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Paid parental leave increases fertility intentions

25 March 2016
Call for more research on scheme's birth rate impact

More than five years after Australia's PPL scheme was introduced a new study suggests it has a 'bonus effect' on fertility intentions.

An office worker holds a child. Image: iStock

More research is needed to understand the nuances of PPL schemes and fertility. Image: iStock

Paid parental leave schemes can increase the number of children women intend to have, University of Sydney research suggests.

Dr Hayler Fisher and Micaela Bassford of the School of Economics analysed data on the fertility intentions and paid maternity leave access of employed women between the ages of 21 and 45.

For every three women already intending to have more children, access to paid maternity leave schemes increases the total number of children they wish to have by one. Women with above Year 12 education drive this increase, the researchers found.

Australia's low fertility rate

Fertility rates across the developed world are declining and Australia’s own ratio of births to deaths is too low to replenish the population on its own.

“Paid parental should be part of a suite of policies to encourage fertility rates,” said Dr Fisher.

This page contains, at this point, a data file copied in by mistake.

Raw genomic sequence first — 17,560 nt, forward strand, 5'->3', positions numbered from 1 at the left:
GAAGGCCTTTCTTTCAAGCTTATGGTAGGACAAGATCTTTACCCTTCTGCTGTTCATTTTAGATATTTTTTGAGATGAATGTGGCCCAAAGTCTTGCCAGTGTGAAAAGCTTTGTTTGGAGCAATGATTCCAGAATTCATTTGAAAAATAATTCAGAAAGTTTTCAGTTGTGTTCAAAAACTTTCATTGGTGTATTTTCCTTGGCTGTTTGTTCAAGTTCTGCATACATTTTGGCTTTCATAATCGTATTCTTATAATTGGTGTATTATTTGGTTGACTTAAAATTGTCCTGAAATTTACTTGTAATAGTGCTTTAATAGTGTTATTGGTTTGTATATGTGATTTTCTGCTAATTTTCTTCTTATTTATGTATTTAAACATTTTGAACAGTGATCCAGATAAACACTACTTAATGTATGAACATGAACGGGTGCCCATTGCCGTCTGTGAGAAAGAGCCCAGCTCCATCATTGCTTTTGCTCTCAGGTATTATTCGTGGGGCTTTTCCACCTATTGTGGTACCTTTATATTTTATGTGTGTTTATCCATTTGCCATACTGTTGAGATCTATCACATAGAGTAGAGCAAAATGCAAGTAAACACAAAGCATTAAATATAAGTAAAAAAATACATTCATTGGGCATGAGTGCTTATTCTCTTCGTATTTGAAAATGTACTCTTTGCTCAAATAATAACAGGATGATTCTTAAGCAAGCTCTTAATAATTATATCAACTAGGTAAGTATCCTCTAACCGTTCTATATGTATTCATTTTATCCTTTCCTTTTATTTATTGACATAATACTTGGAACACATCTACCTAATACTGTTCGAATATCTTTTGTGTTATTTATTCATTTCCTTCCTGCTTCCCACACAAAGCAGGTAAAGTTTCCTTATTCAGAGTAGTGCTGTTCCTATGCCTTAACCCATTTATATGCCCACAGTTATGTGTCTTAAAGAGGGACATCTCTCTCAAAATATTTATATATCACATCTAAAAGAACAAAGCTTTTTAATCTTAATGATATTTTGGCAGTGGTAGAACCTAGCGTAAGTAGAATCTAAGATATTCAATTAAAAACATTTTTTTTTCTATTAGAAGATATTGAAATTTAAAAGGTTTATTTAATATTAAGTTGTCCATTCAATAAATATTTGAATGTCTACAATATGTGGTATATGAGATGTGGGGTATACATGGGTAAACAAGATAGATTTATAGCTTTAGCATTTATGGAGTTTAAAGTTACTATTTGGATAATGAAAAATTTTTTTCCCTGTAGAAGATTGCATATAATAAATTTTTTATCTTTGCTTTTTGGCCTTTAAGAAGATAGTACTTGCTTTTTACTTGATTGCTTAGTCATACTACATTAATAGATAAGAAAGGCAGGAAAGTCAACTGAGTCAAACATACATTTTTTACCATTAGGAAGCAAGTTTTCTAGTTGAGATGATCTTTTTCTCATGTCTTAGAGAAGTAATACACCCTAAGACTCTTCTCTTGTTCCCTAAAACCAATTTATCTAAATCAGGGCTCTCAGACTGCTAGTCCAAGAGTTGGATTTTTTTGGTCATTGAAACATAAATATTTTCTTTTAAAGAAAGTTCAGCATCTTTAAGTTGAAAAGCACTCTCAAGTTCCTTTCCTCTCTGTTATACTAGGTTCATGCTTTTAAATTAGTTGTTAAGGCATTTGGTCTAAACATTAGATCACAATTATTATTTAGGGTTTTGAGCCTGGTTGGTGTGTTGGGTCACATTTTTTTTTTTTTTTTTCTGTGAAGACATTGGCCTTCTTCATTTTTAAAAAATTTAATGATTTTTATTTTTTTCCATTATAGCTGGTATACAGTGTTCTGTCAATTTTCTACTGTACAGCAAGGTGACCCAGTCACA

“For example, paid parental leave and childcare provision are complements in encouraging fertility. However, by enabling mothers to combine continued working and childbearing, paid parental leave loosens the constraint on having more than one child.”

Bonus babies?

Dr Fisher said additional research is needed to determine if increased fertility intentions result in actual childbirths.

“We also don’t yet know if making paid parental leave more generous — through a higher payment rate or a longer duration — would increase the impact of the paid leave on fertility intentions,” said Dr Fisher.

The research is published in a Life Course Centre working paper.

Australia’s paid parental leave scheme was introduced five years ago. It provides 18 weeks of leave paid at the full-time minimum wage for a child’s primary carer. Existing research has shown that paid maternity leave increases mothers’ attachment to the labour force, promotes female labour force participation, and has positive health effects for mothers and children. 

The research extends these benefits to enabling women to have a second or third child.